I stumbled across this post on SSC after getting some incoming traffic from somewhere in the comment thread. Scott Alexander’s basic story: per Cochran and Harpending, a millennium of selection for Ashkenazi tax farmers and debt collectors made Ashkenazim cleverer (true!), and then Ashkenazi cleverness ushered in fifty years of jew-led scientific revolutions (um), which was abruptly brought to an end by… (((plot twist)))… none other than Adolf Hitler.
Man, that was one bad dude!
For some reason Scott Alexander, whether he is in one of his more sincere moods or his (((creative))) moods, inspires me to actually check facts rigorously. In this case I couldn’t help but wonder: how many children did the fourteen Hungarian mathematicians and physicists whom Alexander mentions have, between them?
The answer is fourteen, if Wikipedia is to be trusted. (I welcome corrections.)
- Neumann> 1
- Szilard> 0
- Teller> 2
- Wigner> 3
- Harsanyi> 0
- Kurti> 0 (?)
- Karman> 0
- Michael Polanyi> 2
- Balogh> 2
- Kaldor> 4
- Lax> 0
- Erdõs> 0
- Polya> 0
- Gabor> 0
Fourteen geniuses with 28 pairs of “genius chromosomes” passed on only 14 pairs to the next generation: a 50% rate of attrition. It’s like anudda shoah!
Maybe some of them supported their genetically-gifted nieces and nephews, and 14 children underestimates the genetic success of early twentieth-century ashkie geniuses.
On the other hand, quickly eyeballing Alexander’s list, I have the most respect for Neumann, Szilard, Harsanyi, Polanyi, and Erdõs, who only managed three children between them (including a Nobel Prize winner, if memory serves). That would suggest that the most successful researchers were the least successful reproducers. Perhaps I’m wrong about whose achievements were the most impressive, and Kaldor (who I really think of more as a middle-of-the-road economist than a mathematical genius) and Wigner were the true crème de la crème of turn-of-the-century Budapest. And perhaps this relationship doesn’t reflect hereditable mathematical ability, but rather a trade-off between intense focus on research and a happy family life.
Either way, unless Wikipedia is spectacularly inaccurate even by its own malleable standards, it appears that very few proven Hungarian mathematical geniuses failed to pass their talents on to the next generation because of the blue-eyed, bloody-handed goys, whereas a great many simply failed to have children.
How did these men, well-paid and mostly married, fail to produce any children?
But Alexander’s account of the relationship between the frequency of Hungarian geniuses and innovation is just as tendentious as his account of the relationship between “a psychopath with a stupid mustache” and the lack of Hungarian innovators:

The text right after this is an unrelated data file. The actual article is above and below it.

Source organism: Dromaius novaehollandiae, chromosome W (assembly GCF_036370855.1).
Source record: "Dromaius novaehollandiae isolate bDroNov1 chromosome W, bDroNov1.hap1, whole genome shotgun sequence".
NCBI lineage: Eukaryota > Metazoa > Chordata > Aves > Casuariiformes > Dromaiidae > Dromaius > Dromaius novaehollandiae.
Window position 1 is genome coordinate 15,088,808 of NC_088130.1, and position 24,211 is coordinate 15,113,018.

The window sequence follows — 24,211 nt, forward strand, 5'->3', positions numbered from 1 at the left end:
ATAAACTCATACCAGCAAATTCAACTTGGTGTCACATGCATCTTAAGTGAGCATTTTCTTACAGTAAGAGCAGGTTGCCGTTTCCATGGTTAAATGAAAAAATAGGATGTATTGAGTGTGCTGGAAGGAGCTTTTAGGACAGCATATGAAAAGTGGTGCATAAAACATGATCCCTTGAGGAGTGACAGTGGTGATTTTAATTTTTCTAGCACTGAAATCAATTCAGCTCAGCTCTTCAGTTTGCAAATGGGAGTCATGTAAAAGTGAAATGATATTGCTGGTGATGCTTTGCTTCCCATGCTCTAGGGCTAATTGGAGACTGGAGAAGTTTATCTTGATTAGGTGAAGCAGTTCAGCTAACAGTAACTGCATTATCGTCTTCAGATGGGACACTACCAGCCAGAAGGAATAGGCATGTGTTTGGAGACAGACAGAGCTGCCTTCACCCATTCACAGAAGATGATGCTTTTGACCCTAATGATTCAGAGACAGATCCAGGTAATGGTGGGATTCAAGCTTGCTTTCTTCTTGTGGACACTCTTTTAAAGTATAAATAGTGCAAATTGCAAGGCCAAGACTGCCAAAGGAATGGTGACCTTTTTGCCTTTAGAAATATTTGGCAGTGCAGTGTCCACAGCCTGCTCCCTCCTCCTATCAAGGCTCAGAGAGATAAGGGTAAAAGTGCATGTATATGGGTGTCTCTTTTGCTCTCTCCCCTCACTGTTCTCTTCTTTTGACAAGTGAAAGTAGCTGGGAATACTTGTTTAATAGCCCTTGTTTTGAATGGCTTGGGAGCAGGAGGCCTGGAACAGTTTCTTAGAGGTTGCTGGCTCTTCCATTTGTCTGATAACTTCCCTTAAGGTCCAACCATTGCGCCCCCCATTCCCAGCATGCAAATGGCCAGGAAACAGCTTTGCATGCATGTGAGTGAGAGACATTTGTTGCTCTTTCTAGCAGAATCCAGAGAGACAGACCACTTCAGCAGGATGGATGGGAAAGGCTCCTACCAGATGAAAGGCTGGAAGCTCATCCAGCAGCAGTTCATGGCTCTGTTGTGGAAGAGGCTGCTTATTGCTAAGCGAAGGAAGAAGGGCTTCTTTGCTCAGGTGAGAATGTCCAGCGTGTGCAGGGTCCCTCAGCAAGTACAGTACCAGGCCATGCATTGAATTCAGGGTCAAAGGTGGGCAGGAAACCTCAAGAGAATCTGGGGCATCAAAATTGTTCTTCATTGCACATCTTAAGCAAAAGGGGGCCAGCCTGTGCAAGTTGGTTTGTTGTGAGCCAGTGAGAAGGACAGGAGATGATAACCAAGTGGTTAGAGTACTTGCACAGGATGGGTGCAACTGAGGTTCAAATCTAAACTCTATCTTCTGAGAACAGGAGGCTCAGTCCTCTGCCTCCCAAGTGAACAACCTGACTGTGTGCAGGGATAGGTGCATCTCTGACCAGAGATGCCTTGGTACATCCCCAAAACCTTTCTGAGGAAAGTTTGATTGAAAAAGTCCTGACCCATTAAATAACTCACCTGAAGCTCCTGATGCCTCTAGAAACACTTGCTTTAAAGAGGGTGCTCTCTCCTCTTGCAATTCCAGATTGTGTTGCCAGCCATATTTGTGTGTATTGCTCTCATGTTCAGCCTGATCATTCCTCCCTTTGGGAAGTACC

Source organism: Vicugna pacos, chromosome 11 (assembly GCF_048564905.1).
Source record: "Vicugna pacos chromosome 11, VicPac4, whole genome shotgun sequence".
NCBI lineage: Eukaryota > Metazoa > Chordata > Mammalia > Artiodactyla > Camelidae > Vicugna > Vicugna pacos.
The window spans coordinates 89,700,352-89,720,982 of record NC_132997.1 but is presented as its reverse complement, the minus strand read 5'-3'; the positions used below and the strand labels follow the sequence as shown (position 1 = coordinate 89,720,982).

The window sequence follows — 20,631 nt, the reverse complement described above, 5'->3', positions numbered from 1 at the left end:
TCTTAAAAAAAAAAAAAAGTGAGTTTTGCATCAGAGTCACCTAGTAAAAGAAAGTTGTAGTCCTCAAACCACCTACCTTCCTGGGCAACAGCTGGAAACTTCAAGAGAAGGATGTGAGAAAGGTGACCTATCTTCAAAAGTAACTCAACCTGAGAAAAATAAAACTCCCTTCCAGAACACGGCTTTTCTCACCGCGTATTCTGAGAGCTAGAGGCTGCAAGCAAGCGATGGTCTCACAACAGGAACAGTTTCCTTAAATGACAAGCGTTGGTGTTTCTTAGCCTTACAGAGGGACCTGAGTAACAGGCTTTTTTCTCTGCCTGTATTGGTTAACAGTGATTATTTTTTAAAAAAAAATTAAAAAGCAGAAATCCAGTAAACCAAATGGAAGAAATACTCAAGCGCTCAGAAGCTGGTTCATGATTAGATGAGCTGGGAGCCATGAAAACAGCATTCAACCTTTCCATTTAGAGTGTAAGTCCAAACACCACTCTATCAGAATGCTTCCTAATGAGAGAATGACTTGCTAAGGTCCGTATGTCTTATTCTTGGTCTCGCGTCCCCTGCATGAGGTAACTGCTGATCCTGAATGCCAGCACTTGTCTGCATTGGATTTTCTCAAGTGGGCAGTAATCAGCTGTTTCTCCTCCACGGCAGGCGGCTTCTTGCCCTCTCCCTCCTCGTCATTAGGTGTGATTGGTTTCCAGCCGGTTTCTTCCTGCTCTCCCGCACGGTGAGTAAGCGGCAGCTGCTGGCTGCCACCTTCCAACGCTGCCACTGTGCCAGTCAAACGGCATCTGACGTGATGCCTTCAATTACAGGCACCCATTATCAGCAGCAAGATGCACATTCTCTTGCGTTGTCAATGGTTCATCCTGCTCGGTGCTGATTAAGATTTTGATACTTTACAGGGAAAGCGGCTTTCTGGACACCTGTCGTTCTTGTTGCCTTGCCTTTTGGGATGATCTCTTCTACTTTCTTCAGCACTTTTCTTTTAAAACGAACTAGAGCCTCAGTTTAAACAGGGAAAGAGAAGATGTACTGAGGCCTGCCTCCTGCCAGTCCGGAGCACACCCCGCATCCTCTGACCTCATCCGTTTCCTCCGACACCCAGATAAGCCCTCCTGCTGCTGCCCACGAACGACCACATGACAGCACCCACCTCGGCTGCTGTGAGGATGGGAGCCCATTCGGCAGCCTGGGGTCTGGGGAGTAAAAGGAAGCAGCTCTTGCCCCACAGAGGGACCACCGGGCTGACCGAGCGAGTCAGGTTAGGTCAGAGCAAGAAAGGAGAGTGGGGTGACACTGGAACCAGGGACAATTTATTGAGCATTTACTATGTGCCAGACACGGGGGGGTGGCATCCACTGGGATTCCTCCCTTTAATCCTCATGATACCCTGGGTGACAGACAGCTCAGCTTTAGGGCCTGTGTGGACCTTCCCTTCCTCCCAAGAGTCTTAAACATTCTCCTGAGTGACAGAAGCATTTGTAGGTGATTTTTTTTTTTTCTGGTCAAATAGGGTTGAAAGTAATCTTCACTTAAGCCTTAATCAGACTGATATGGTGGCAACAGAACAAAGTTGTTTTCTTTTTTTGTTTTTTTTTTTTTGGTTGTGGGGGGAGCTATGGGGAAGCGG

For centuries, Europe was sitting on this vast untapped resource of potential geniuses. Around 1880, in a few countries only, economic and political conditions finally became ripe for the potential to be realized. The result was one of the greatest spurts of progress in scientific history, bringing us relativity, quantum mechanics, nuclear bombs, dazzling new mathematical systems, the foundations of digital computing, and various other abstruse ideas I don’t even pretend to understand. This lasted for approximately one generation, after which a psychopath with a stupid mustache killed everyone involved.
According to Scott Alexander, European science pre-1880 was held back by its palpable lack of Ashkenazim, and thus its increasing lethargy post-1950 can be traced back to the same problem. It reminds me of Wally Shawn: “You’ve heard of Plato? Aristotle? Moronth!”
Galileo? Kepler? Tycho Brahe? Descartes? Mersenne? Morons! Fermat, Newton, Leibniz: morons. Cauchy, Fourier, Galois, Abel, Jacobi: morons. Cuvier, Lyell, Baer, Agassiz, Darwin, Haeckel, Mendel: morons. Riemann, Sylow, Lie, Klein, Hamilton, Cayley: morons.
European science has been in a state of continual creative ferment for four hundred years. During most of this period, no jews were involved in the ferment. Indeed, what is unusual about the two generations Alexander is considering is not that there were revolutionary discoveries or that they were strangely concentrated in a few narrow geographic networks, but that (ex hypothesi: this is Alexander’s starting point, that there was one “spurt” which “lasted approximately one generation”) the first fifty-year period of mind-boggling discoveries to be dominated by jews was also the final period of mind-boggling discoveries.
So perhaps the question to be asked about innovation is not “Why did the West run out of jew geniuses?” Scientific innovation by super-geniuses and in particular mathematical innovation did not require jews in the past and thus should not require jews now. Rather the question is “Why did jewish dominance of Western academic institutions start to stifle scientific innovation almost immediately?” And perhaps, in pondering this riddle, it is more illuminating to look at the success of the Freud-cult in psychology, the Marx-cult in sociology, or even the Boas-cult in anthropology than at the healthier cousins of these cults in mathematics and the natural sciences.